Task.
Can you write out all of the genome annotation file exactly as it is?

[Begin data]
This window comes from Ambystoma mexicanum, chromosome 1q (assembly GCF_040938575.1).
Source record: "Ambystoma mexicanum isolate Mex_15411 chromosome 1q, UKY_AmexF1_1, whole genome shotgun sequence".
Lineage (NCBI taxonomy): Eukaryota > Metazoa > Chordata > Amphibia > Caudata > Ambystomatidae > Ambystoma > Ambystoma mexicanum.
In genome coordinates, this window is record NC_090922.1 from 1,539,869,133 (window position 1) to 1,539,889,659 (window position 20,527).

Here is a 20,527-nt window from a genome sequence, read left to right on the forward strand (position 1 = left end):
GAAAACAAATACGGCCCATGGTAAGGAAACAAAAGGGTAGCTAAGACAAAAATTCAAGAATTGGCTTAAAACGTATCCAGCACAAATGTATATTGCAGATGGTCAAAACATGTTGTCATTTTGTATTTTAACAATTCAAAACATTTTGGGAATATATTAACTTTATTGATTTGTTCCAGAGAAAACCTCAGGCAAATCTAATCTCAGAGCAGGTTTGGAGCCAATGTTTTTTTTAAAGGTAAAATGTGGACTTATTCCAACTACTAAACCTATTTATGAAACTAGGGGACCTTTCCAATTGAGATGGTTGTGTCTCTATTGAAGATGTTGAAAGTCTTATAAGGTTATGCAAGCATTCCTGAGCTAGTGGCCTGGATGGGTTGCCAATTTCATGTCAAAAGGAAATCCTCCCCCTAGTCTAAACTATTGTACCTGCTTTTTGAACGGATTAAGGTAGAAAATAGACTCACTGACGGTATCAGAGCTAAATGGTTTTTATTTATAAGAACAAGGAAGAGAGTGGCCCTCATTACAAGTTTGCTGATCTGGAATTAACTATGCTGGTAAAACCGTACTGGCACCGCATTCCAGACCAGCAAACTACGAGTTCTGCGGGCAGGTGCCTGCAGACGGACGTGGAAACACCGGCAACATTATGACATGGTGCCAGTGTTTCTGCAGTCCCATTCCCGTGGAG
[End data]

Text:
This window comes from Ambystoma mexicanum, chromosome 1q (assembly GCF_040938575.1).
Source record: "Ambystoma mexicanum isolate Mex_15411 chromosome 1q, UKY_AmexF1_1, whole genome shotgun sequence".
Lineage (NCBI taxonomy): Eukaryota > Metazoa > Chordata > Amphibia > Caudata > Ambystomatidae > Ambystoma > Ambystoma mexicanum.
In genome coordinates, this window is record NC_090922.1 from 1,539,869,133 (window position 1) to 1,539,889,659 (window position 20,527).

Here is a 20,527-nt window from a genome sequence, read left to right on the forward strand (position 1 = left end):
GAAAACAAATACGGCCCATGGTAAGGAAACAAAAGGGTAGCTAAGACAAAAATTCAAGAATTGGCTTAAAACGTATCCAGCACAAATGTATATTGCAGATGGTCAAAACATGTTGTCATTTTGTATTTTAACAATTCAAAACATTTTGGGAATATATTAACTTTATTGATTTGTTCCAGAGAAAACCTCAGGCAAATCTAATCTCAGAGCAGGTTTGGAGCCAATGTTTTTTTTAAAGGTAAAATGTGGACTTATTCCAACTACTAAACCTATTTATGAAACTAGGGGACCTTTCCAATTGAGATGGTTGTGTCTCTATTGAAGATGTTGAAAGTCTTATAAGGTTATGCAAGCATTCCTGAGCTAGTGGCCTGGATGGGTTGCCAATTTCATGTCAAAAGGAAATCCTCCCCCTAGTCTAAACTATTGTACCTGCTTTTTGAACGGATTAAGGTAGAAAATAGACTCACTGACGGTATCAGAGCTAAATGGTTTTTATTTATAAGAACAAGGAAGAGAGTGGCCCTCATTACAAGTTTGCTGATCTGGAATTAACTATGCTGGTAAAACCGTACTGGCACCGCATTCCAGACCAGCAAACTACGAGTTCTGCGGGCAGGTGCCTGCAGACGGACGTGGAAACACCGGCAACATTATGACATGGTGCCAGTGTTTCTGCAGTCCCATTCCCGTGGAG